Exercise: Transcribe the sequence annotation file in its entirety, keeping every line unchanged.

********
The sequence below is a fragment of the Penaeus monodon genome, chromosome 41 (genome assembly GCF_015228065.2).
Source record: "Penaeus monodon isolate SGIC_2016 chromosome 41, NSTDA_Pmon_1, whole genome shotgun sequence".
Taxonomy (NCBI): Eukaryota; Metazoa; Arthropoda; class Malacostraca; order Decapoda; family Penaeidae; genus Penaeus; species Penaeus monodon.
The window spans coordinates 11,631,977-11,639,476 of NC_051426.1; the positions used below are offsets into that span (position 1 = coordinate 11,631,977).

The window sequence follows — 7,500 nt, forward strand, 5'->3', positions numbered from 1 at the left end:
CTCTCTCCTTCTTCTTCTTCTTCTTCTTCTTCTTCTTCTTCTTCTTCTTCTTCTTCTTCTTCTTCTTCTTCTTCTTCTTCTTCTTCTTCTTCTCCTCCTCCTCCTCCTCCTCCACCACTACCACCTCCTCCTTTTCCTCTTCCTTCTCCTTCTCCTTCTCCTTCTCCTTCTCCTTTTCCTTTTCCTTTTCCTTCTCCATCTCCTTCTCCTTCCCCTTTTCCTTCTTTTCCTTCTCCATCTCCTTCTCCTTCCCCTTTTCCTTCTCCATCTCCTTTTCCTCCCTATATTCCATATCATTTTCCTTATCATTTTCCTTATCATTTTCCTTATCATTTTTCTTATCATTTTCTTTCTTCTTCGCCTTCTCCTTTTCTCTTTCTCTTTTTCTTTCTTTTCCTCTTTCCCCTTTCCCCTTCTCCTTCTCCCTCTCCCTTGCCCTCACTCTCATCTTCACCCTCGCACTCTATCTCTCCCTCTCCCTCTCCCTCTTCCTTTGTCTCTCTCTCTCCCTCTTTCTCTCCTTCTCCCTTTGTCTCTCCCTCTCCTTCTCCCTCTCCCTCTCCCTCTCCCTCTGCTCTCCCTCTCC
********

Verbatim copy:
The sequence below is a fragment of the Penaeus monodon genome, chromosome 41 (genome assembly GCF_015228065.2).
Source record: "Penaeus monodon isolate SGIC_2016 chromosome 41, NSTDA_Pmon_1, whole genome shotgun sequence".
Taxonomy (NCBI): Eukaryota; Metazoa; Arthropoda; class Malacostraca; order Decapoda; family Penaeidae; genus Penaeus; species Penaeus monodon.
The window spans coordinates 11,631,977-11,639,476 of NC_051426.1; the positions used below are offsets into that span (position 1 = coordinate 11,631,977).

The window sequence follows — 7,500 nt, forward strand, 5'->3', positions numbered from 1 at the left end:
CTCTCTCCTTCTTCTTCTTCTTCTTCTTCTTCTTCTTCTTCTTCTTCTTCTTCTTCTTCTTCTTCTTCTTCTTCTTCTTCTTCTTCTTCTTCTCCTCCTCCTCCTCCTCCTCCACCACTACCACCTCCTCCTTTTCCTCTTCCTTCTCCTTCTCCTTCTCCTTCTCCTTCTCCTTTTCCTTTTCCTTTTCCTTCTCCATCTCCTTCTCCTTCCCCTTTTCCTTCTTTTCCTTCTCCATCTCCTTCTCCTTCCCCTTTTCCTTCTCCATCTCCTTTTCCTCCCTATATTCCATATCATTTTCCTTATCATTTTCCTTATCATTTTCCTTATCATTTTTCTTATCATTTTCTTTCTTCTTCGCCTTCTCCTTTTCTCTTTCTCTTTTTCTTTCTTTTCCTCTTTCCCCTTTCCCCTTCTCCTTCTCCCTCTCCCTTGCCCTCACTCTCATCTTCACCCTCGCACTCTATCTCTCCCTCTCCCTCTCCCTCTTCCTTTGTCTCTCTCTCTCCCTCTTTCTCTCCTTCTCCCTTTGTCTCTCCCTCTCCTTCTCCCTCTCCCTCTCCCTCTCCCTCTGCTCTCCCTCTCC